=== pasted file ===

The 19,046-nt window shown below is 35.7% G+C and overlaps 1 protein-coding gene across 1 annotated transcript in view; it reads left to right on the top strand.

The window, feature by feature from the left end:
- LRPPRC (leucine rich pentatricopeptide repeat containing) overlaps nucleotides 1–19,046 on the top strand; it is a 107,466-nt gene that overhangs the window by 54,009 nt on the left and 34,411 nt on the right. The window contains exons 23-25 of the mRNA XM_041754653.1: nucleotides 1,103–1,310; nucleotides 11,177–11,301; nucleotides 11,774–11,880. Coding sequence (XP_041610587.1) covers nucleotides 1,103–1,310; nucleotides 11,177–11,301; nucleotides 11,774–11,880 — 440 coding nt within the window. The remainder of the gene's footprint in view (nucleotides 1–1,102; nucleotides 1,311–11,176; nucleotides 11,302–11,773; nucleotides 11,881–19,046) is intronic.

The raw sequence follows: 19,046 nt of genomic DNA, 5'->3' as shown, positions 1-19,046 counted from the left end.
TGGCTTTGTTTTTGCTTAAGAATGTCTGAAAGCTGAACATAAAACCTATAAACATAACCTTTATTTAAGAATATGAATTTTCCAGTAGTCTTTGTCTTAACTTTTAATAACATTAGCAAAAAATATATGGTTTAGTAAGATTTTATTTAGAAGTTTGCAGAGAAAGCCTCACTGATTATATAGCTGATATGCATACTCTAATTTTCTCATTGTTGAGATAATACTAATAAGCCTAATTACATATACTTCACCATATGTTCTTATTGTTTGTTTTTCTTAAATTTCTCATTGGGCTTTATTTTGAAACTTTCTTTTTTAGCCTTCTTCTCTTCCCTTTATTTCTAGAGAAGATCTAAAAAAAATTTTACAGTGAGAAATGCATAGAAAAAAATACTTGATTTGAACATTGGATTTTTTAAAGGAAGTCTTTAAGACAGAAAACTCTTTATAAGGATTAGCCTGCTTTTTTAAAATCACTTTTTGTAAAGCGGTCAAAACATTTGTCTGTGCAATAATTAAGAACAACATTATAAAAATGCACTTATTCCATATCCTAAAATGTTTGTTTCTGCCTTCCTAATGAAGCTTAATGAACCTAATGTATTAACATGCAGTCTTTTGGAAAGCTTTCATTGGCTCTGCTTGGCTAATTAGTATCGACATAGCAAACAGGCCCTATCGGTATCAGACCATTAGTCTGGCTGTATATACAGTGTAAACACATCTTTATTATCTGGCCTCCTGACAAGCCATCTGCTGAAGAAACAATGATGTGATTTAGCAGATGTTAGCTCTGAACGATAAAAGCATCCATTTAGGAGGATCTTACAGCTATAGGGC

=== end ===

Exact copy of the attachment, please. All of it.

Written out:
The 19,046-nt window shown below is 35.7% G+C and overlaps 1 protein-coding gene across 1 annotated transcript in view; it reads left to right on the top strand.

The window, feature by feature from the left end:
- LRPPRC (leucine rich pentatricopeptide repeat containing) overlaps nucleotides 1–19,046 on the top strand; it is a 107,466-nt gene that overhangs the window by 54,009 nt on the left and 34,411 nt on the right. The window contains exons 23-25 of the mRNA XM_041754653.1: nucleotides 1,103–1,310; nucleotides 11,177–11,301; nucleotides 11,774–11,880. Coding sequence (XP_041610587.1) covers nucleotides 1,103–1,310; nucleotides 11,177–11,301; nucleotides 11,774–11,880 — 440 coding nt within the window. The remainder of the gene's footprint in view (nucleotides 1–1,102; nucleotides 1,311–11,176; nucleotides 11,302–11,773; nucleotides 11,881–19,046) is intronic.

The raw sequence follows: 19,046 nt of genomic DNA, 5'->3' as shown, positions 1-19,046 counted from the left end.
TGGCTTTGTTTTTGCTTAAGAATGTCTGAAAGCTGAACATAAAACCTATAAACATAACCTTTATTTAAGAATATGAATTTTCCAGTAGTCTTTGTCTTAACTTTTAATAACATTAGCAAAAAATATATGGTTTAGTAAGATTTTATTTAGAAGTTTGCAGAGAAAGCCTCACTGATTATATAGCTGATATGCATACTCTAATTTTCTCATTGTTGAGATAATACTAATAAGCCTAATTACATATACTTCACCATATGTTCTTATTGTTTGTTTTTCTTAAATTTCTCATTGGGCTTTATTTTGAAACTTTCTTTTTTAGCCTTCTTCTCTTCCCTTTATTTCTAGAGAAGATCTAAAAAAAATTTTACAGTGAGAAATGCATAGAAAAAAATACTTGATTTGAACATTGGATTTTTTAAAGGAAGTCTTTAAGACAGAAAACTCTTTATAAGGATTAGCCTGCTTTTTTAAAATCACTTTTTGTAAAGCGGTCAAAACATTTGTCTGTGCAATAATTAAGAACAACATTATAAAAATGCACTTATTCCATATCCTAAAATGTTTGTTTCTGCCTTCCTAATGAAGCTTAATGAACCTAATGTATTAACATGCAGTCTTTTGGAAAGCTTTCATTGGCTCTGCTTGGCTAATTAGTATCGACATAGCAAACAGGCCCTATCGGTATCAGACCATTAGTCTGGCTGTATATACAGTGTAAACACATCTTTATTATCTGGCCTCCTGACAAGCCATCTGCTGAAGAAACAATGATGTGATTTAGCAGATGTTAGCTCTGAACGATAAAAGCATCCATTTAGGAGGATCTTACAGCTATAGGGC